Now… every boy group in K-pop, listen up! You had better start releasing this style of music again. Save us from the moody trap!
1. ONEUS – Be Mine (original by Infinite)
Okay, Infinite is my ultimate bias group. I consider Be Mine to be one of the greatest, most iconic K-pop songs of all-time. But, I’ll admit that it’s awful in the context of competition shows. It’s just not the kind of song that lends itself to these kind of stages, and groups who perform it on survival series almost always receive poor results.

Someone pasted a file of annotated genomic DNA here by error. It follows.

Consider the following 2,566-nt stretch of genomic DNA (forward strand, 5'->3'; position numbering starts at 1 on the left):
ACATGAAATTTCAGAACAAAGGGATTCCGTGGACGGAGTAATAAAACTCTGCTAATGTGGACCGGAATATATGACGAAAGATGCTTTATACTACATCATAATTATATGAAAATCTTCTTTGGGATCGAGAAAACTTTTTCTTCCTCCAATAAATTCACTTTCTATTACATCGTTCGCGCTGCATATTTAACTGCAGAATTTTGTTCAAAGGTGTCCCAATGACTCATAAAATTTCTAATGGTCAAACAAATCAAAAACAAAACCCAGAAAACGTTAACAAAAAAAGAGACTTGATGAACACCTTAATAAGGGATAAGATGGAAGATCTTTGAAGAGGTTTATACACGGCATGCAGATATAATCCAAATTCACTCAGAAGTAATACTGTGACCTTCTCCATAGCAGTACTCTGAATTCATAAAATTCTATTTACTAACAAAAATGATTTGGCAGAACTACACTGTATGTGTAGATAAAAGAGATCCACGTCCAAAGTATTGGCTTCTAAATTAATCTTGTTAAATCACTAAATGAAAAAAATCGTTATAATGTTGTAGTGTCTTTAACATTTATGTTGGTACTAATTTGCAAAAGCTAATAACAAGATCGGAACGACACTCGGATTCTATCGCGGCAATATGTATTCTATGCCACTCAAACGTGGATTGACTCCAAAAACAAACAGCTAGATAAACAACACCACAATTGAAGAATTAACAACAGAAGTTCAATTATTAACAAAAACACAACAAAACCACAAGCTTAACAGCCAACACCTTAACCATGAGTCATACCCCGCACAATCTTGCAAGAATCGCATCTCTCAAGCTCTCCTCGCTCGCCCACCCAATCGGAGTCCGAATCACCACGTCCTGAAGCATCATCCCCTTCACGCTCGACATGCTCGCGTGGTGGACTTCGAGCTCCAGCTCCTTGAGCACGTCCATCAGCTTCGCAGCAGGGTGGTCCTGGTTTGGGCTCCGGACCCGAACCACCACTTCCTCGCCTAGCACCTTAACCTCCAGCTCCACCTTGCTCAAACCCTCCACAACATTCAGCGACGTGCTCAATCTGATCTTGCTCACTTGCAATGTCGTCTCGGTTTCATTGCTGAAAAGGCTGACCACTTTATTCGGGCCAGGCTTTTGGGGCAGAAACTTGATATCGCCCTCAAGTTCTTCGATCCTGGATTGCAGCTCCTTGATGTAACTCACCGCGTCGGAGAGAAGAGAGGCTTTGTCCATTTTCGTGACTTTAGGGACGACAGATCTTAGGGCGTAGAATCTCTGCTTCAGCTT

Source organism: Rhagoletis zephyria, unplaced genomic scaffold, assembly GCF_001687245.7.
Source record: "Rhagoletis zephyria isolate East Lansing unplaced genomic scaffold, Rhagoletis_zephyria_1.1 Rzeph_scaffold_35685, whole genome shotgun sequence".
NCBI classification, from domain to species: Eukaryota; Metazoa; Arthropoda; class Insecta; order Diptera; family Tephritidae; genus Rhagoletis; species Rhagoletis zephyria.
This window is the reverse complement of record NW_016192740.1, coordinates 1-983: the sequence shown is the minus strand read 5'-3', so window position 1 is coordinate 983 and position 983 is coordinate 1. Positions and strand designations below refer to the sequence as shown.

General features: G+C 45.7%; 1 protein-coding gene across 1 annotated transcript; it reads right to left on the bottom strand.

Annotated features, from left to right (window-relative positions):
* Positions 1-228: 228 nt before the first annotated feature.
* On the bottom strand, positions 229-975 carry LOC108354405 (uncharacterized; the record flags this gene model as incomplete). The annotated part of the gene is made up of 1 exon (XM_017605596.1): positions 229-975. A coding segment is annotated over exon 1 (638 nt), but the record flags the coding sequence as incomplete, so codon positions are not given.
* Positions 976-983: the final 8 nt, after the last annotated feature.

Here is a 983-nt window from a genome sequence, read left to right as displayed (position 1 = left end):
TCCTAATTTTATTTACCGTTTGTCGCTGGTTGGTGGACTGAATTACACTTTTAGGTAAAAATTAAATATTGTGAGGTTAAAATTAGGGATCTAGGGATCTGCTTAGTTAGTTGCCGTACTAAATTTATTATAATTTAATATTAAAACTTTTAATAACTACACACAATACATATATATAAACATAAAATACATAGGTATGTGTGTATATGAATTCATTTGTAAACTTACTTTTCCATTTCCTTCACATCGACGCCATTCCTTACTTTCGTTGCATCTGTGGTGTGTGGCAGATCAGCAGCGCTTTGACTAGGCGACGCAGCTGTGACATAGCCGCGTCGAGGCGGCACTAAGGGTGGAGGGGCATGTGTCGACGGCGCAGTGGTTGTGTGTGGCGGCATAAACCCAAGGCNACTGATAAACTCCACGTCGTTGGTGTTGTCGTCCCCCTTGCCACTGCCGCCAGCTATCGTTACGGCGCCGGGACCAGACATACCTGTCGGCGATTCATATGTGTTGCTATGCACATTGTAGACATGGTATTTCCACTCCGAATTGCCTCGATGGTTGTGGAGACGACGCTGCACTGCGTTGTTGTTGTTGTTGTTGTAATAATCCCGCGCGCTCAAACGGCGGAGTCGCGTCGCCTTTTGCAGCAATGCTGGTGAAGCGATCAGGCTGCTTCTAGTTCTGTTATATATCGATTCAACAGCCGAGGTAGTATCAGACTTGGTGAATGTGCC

With that said, this was probably the best re-arrangement of the song I’ve ever heard. Of course, there really haven’t been that many re-arrangements! Most competitors on these shows try to perform it straight, and without the pop of Infinite’s vocal line it just comes off like a lackluster copy. I was so afraid that ONEUS would opt for some melody-killing trap mix. But, they kept the DNA of the original and heightened it for this setting.
The staging was also really cool. I loved the cutting of the banner, and the use of props at the beginning. It was just really creative, and supported a clear story rather than distracting from it. I think this was ONEUS’s best performance of the series, by far.
Also, I’m kind of obsessed with “RomeHo.” I don’t think they fully grasped the connotations of that in English!